abstract = "The DJ-1 (also called the DJ-1/PfpI, ThiJ/PfpI, or DJ-1/ThiJ/PfpI) superfamily is a structural and functional diverse group of proteins that are present in most organisms. Many of these proteins remain poorly characterized at the biochemical level, but include some known chaperones, proteases, and various stress response proteins that remain mechanistically mysterious. This chapter outlines what is known from a structural perspective about the cellular and biochemical functions of many of these proteins from distinct clades of the superfamily in several organisms. In humans, DJ-1 appears to function primarily as a redox-responsive protein that may act as a sensor for imbalances in cellular redox state. Because mutations in human DJ-1 cause certain types of heritable Parkinson’s disease, the role of oxidative posttranslational modifications and pathogenic mutations in human DJ-1 is emphasized in the latter sections of this chapter.",
keywords = "Chaperone, Cysteine oxidation, DJ-1, Glyoxalase, Oxidative stress, Protease, Structural biology, Sulfinic acid, Sulfonic acid, X-ray crystallography",
author = "Nathan Smith and Wilson, {Mark A.}",
year = "2017",
month = "1",
day = "1",
doi = "10.1007/978-981-10-6583-5_2",
language = "English (US)",
series = "Advances in Experimental Medicine and Biology",
publisher = "Springer New York LLC",
pages = "5--24",
booktitle = "Advances in Experimental Medicine and Biology",

}

TY - CHAP

T1 - Structural biology of the DJ-1 superfamily

AU - Smith, Nathan

AU - Wilson, Mark A.

PY - 2017/1/1

Y1 - 2017/1/1

N2 - The DJ-1 (also called the DJ-1/PfpI, ThiJ/PfpI, or DJ-1/ThiJ/PfpI) superfamily is a structural and functional diverse group of proteins that are present in most organisms. Many of these proteins remain poorly characterized at the biochemical level, but include some known chaperones, proteases, and various stress response proteins that remain mechanistically mysterious. This chapter outlines what is known from a structural perspective about the cellular and biochemical functions of many of these proteins from distinct clades of the superfamily in several organisms. In humans, DJ-1 appears to function primarily as a redox-responsive protein that may act as a sensor for imbalances in cellular redox state. Because mutations in human DJ-1 cause certain types of heritable Parkinson’s disease, the role of oxidative posttranslational modifications and pathogenic mutations in human DJ-1 is emphasized in the latter sections of this chapter.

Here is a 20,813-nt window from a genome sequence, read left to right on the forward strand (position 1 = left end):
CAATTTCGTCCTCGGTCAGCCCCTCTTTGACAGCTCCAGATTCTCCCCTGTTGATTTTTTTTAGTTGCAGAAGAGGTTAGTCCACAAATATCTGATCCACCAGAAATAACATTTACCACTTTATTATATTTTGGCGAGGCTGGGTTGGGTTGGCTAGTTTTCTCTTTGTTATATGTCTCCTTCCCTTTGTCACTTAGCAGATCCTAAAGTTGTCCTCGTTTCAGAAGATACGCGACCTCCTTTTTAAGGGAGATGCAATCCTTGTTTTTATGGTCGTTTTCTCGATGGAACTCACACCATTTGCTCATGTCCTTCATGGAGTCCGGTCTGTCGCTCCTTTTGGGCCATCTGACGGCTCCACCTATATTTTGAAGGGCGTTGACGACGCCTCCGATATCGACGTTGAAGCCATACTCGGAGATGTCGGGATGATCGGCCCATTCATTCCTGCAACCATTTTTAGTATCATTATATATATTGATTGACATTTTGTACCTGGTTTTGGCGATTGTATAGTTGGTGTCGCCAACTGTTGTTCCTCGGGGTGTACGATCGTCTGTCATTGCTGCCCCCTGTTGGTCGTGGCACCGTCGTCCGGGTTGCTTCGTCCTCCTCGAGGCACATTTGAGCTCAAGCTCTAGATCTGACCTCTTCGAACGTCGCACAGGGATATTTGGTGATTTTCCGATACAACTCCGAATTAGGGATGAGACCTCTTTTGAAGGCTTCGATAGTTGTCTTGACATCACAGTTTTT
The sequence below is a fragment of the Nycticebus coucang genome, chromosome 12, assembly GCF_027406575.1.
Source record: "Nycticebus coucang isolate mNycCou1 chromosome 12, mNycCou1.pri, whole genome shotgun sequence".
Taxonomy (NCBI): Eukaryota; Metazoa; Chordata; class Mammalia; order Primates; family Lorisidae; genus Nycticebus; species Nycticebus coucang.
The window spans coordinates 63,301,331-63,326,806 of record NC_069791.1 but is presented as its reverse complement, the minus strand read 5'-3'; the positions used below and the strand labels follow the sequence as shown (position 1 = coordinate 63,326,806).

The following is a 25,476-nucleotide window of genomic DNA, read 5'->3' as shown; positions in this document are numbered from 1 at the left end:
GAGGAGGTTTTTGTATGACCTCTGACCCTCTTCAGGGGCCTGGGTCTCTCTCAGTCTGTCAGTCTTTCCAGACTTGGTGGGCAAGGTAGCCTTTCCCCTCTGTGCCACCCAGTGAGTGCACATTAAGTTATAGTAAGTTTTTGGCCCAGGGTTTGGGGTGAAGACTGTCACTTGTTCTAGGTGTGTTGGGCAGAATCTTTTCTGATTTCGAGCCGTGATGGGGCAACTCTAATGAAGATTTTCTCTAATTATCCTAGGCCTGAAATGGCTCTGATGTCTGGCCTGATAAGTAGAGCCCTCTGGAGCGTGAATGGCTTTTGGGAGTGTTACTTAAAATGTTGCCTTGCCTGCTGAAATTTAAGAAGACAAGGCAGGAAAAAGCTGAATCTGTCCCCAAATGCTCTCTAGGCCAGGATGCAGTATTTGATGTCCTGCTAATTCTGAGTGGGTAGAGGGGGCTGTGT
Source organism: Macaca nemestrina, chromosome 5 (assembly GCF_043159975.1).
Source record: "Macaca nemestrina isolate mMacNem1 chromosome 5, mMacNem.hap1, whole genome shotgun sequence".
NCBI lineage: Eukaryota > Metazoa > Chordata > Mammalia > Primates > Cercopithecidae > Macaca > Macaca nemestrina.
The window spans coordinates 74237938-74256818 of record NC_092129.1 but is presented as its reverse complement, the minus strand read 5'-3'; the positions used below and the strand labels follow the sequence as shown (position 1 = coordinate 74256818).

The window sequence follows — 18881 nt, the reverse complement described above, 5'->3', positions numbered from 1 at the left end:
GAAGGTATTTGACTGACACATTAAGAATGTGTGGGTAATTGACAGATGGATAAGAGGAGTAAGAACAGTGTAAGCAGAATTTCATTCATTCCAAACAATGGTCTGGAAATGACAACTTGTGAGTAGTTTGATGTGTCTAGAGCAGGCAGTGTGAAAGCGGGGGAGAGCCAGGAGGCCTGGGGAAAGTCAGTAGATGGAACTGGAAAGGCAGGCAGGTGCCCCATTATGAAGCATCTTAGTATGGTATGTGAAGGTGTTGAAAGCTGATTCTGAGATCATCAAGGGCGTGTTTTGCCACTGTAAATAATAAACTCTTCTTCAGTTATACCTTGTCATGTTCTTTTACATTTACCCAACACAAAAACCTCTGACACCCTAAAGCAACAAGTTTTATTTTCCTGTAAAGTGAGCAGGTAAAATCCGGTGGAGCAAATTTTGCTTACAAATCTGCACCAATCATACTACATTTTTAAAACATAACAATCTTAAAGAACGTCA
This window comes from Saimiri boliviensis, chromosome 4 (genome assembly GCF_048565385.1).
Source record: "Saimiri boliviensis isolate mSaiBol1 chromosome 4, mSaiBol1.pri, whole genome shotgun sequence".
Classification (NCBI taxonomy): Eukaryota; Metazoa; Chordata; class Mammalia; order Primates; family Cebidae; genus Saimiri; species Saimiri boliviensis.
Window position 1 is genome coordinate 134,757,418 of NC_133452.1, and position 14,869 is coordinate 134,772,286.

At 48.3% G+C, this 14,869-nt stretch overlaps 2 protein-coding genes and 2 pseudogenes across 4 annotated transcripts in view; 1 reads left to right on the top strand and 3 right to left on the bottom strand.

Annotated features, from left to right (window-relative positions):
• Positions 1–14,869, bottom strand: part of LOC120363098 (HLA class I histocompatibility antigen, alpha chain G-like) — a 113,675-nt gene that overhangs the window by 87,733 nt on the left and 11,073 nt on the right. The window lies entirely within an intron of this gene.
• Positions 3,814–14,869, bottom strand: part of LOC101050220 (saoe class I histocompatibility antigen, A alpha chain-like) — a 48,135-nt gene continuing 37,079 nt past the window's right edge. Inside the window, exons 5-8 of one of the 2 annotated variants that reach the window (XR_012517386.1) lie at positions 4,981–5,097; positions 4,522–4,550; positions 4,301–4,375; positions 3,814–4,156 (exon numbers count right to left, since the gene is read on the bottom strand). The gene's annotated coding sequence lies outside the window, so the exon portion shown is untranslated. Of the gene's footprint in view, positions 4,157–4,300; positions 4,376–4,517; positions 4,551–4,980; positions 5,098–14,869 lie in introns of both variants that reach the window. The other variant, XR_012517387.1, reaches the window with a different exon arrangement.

AB - The DJ-1 (also called the DJ-1/PfpI, ThiJ/PfpI, or DJ-1/ThiJ/PfpI) superfamily is a structural and functional diverse group of proteins that are present in most organisms. Many of these proteins remain poorly characterized at the biochemical level, but include some known chaperones, proteases, and various stress response proteins that remain mechanistically mysterious. This chapter outlines what is known from a structural perspective about the cellular and biochemical functions of many of these proteins from distinct clades of the superfamily in several organisms. In humans, DJ-1 appears to function primarily as a redox-responsive protein that may act as a sensor for imbalances in cellular redox state. Because mutations in human DJ-1 cause certain types of heritable Parkinson’s disease, the role of oxidative posttranslational modifications and pathogenic mutations in human DJ-1 is emphasized in the latter sections of this chapter.

KW - Chaperone

KW - Cysteine oxidation

KW - DJ-1

KW - Glyoxalase

KW - Oxidative stress

KW - Protease

KW - Structural biology

KW - Sulfinic acid

KW - Sulfonic acid

KW - X-ray crystallography

UR - http://www.scopus.com/inward/record.url?scp=85034864812&partnerID=8YFLogxK

UR - http://www.scopus.com/inward/citedby.url?scp=85034864812&partnerID=8YFLogxK

U2 - 10.1007/978-981-10-6583-5_2

DO - 10.1007/978-981-10-6583-5_2

M3 - Chapter

C2 - 29147900

AN - SCOPUS:85034864812

T3 - Advances in Experimental Medicine and Biology

SP - 5

EP - 24

BT - Advances in Experimental Medicine and Biology

PB - Springer New York LLC

ER -